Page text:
Case study of Young Innovators Master Honours Programme at Utrecht University Analysing the communication strategies that index belonging to the Community of Practice of Young Innovators.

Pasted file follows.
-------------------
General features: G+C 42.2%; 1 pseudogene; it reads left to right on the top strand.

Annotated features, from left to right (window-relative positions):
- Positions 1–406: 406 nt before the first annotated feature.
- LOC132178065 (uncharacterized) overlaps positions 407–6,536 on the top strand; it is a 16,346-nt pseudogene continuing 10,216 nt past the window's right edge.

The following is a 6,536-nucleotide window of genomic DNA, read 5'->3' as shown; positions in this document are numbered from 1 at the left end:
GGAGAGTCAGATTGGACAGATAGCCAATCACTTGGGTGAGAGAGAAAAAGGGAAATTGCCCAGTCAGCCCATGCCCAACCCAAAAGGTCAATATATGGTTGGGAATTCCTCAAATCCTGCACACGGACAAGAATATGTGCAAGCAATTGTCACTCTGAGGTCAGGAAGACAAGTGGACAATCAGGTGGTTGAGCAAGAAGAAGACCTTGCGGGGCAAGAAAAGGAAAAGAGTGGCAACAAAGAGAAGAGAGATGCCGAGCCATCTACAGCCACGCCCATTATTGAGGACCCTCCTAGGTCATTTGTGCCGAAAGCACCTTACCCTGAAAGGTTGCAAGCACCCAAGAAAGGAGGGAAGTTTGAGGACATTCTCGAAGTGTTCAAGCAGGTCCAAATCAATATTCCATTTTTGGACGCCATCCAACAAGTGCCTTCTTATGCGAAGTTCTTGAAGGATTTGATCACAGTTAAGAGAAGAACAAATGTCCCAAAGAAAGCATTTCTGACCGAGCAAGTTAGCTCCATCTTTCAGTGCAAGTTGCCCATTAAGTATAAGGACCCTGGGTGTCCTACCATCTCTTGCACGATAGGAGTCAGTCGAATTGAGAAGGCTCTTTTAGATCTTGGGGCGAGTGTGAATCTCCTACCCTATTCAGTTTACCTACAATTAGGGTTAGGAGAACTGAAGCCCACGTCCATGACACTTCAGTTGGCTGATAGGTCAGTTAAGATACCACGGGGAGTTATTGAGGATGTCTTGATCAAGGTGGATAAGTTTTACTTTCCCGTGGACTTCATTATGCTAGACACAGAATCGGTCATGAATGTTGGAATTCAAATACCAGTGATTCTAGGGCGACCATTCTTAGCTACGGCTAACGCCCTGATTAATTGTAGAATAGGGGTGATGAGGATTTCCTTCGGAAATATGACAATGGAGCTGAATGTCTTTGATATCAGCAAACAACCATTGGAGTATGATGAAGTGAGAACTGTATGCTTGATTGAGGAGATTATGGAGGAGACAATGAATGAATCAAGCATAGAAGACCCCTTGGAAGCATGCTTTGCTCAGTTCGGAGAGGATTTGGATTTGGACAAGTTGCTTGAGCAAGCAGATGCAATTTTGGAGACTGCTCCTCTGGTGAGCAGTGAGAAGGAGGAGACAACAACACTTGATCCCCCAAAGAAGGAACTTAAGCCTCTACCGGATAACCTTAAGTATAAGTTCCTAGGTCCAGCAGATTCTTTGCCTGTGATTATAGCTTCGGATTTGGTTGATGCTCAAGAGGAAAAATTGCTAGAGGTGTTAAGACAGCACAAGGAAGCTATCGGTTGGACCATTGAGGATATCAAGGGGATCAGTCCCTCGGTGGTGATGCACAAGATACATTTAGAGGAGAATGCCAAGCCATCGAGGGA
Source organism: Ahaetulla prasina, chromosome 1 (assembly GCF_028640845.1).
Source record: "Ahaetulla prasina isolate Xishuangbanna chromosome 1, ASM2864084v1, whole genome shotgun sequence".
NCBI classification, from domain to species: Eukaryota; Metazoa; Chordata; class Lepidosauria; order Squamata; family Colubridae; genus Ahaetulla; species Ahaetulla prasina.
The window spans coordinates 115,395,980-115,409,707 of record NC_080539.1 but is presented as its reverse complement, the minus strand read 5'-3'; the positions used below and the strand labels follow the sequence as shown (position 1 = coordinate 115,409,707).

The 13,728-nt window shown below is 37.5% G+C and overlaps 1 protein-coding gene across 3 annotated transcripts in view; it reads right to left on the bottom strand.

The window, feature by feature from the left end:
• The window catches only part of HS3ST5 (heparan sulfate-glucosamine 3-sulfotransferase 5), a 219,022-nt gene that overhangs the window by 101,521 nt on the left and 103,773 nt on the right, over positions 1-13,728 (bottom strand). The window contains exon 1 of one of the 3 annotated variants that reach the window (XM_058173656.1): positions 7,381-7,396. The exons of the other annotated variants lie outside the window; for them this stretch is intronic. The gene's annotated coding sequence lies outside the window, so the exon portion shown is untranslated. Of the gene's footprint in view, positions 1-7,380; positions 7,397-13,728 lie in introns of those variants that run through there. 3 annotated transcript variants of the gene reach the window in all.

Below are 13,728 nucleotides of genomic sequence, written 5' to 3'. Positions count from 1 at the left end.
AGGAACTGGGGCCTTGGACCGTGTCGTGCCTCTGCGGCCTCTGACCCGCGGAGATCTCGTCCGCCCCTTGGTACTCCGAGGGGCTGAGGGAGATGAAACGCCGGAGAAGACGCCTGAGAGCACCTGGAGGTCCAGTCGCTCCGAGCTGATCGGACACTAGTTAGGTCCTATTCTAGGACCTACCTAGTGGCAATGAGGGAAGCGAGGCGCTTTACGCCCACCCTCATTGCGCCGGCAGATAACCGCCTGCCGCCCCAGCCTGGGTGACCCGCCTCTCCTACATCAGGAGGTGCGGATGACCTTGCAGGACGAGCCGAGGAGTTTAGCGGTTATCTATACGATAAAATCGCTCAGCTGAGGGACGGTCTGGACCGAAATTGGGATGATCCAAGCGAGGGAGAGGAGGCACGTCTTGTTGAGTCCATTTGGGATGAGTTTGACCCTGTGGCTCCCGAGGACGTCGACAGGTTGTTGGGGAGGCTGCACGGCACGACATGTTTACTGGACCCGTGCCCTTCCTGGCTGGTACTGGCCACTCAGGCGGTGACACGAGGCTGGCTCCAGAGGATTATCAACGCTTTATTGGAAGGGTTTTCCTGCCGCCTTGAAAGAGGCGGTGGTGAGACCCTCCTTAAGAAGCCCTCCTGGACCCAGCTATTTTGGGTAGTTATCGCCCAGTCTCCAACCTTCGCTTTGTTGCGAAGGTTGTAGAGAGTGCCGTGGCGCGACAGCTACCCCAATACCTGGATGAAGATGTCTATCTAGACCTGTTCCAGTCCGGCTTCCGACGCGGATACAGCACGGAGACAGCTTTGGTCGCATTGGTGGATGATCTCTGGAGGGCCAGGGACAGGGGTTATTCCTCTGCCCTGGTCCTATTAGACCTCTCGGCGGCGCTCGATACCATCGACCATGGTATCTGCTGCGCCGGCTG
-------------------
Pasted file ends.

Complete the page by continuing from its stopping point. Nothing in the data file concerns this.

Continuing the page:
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The Community of Practice (COP) theory has been widely discussed. However, research up to date has been mostly limited to knowledge management. Moreover, the framework lacks specific communication theories which could enable an in-depth analysis of COP communication. To extend and contribute to this topic, this research investigates the communication strategies indexing belonging to the Young Innovators Master Honours Programme at Utrecht University. It enriches Wenger’s (1998) classic COP theory with distinct frameworks focused on communication. The Communicative Constitution of Organizations (Putnam and Nicorela, 2008), Non-violent Communication (Rosenberg, 2015) and Theory of Dialogue (Simmons, 1999) serve to index belonging through numerous communication strategies. The study has been conducted through a mixed-method approach: qualitative methods of observation and focus group interview with the organizers of the community and quantitative online questionnaire with the student body. The data was categorized in the following categories: Big-D discourse, small d-discourse, jokes and laughter, non-violent communication, non-verbal communication, stories, Dialogue, active listening, co-orientation and jargon. The data triangulation suggested that Young Innovators’ communication indexes belonging in recursive work of the macro and micro scale discourses. Additionally, the analysis of modes of belonging highlights how the common narrative of social innovation and being on the transformational journey turned to be a root metaphor underlying all community’s actions. Dialogue, NVC, non-verbal communication, use of jargon and active listening are all recognized by the participants as being an important part of their belonging. Overall, YI achieves the high sense of belonging through ongoing negotiation of meaning happening in an open and safe communication which encourages emotional speech and sharing feelings in verbal and non-verbal ways. The results of this research allow seeing the advantages of the used methodology and provide some points of criticism towards Wenger’s conceptualization of belonging. Furthermore, this study highlights that community belonging is mostly achieved through communication directed at alignment and engagement. This might be of help for other programmes within educational settings which aim at teaching students how to work collaboratively using the strength and potential of the community (of practice).